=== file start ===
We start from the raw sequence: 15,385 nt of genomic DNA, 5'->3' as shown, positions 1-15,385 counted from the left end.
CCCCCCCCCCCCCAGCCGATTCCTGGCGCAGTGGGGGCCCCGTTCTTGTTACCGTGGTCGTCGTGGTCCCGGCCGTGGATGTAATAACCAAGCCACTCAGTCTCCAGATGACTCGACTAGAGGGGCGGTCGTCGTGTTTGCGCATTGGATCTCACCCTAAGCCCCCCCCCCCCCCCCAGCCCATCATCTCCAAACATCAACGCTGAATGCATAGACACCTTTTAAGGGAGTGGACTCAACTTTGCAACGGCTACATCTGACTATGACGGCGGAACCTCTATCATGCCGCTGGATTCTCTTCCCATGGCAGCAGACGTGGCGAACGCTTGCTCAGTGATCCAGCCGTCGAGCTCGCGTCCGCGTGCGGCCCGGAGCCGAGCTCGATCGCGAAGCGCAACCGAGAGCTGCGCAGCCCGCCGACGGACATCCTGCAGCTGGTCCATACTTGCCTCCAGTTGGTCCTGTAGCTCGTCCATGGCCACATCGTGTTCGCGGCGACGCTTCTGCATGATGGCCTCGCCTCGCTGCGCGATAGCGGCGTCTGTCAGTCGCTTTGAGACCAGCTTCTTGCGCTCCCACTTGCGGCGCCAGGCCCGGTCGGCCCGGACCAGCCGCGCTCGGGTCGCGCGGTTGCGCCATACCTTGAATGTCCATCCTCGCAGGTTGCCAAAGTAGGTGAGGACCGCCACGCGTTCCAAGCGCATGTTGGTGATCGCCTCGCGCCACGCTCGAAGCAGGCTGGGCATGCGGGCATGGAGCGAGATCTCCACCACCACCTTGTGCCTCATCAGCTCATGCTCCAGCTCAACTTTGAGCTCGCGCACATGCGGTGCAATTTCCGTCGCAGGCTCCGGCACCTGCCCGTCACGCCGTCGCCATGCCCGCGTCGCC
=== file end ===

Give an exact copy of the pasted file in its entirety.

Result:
We start from the raw sequence: 15,385 nt of genomic DNA, 5'->3' as shown, positions 1-15,385 counted from the left end.
CCCCCCCCCCCCCAGCCGATTCCTGGCGCAGTGGGGGCCCCGTTCTTGTTACCGTGGTCGTCGTGGTCCCGGCCGTGGATGTAATAACCAAGCCACTCAGTCTCCAGATGACTCGACTAGAGGGGCGGTCGTCGTGTTTGCGCATTGGATCTCACCCTAAGCCCCCCCCCCCCCCCCAGCCCATCATCTCCAAACATCAACGCTGAATGCATAGACACCTTTTAAGGGAGTGGACTCAACTTTGCAACGGCTACATCTGACTATGACGGCGGAACCTCTATCATGCCGCTGGATTCTCTTCCCATGGCAGCAGACGTGGCGAACGCTTGCTCAGTGATCCAGCCGTCGAGCTCGCGTCCGCGTGCGGCCCGGAGCCGAGCTCGATCGCGAAGCGCAACCGAGAGCTGCGCAGCCCGCCGACGGACATCCTGCAGCTGGTCCATACTTGCCTCCAGTTGGTCCTGTAGCTCGTCCATGGCCACATCGTGTTCGCGGCGACGCTTCTGCATGATGGCCTCGCCTCGCTGCGCGATAGCGGCGTCTGTCAGTCGCTTTGAGACCAGCTTCTTGCGCTCCCACTTGCGGCGCCAGGCCCGGTCGGCCCGGACCAGCCGCGCTCGGGTCGCGCGGTTGCGCCATACCTTGAATGTCCATCCTCGCAGGTTGCCAAAGTAGGTGAGGACCGCCACGCGTTCCAAGCGCATGTTGGTGATCGCCTCGCGCCACGCTCGAAGCAGGCTGGGCATGCGGGCATGGAGCGAGATCTCCACCACCACCTTGTGCCTCATCAGCTCATGCTCCAGCTCAACTTTGAGCTCGCGCACATGCGGTGCAATTTCCGTCGCAGGCTCCGGCACCTGCCCGTCACGCCGTCGCCATGCCCGCGTCGCC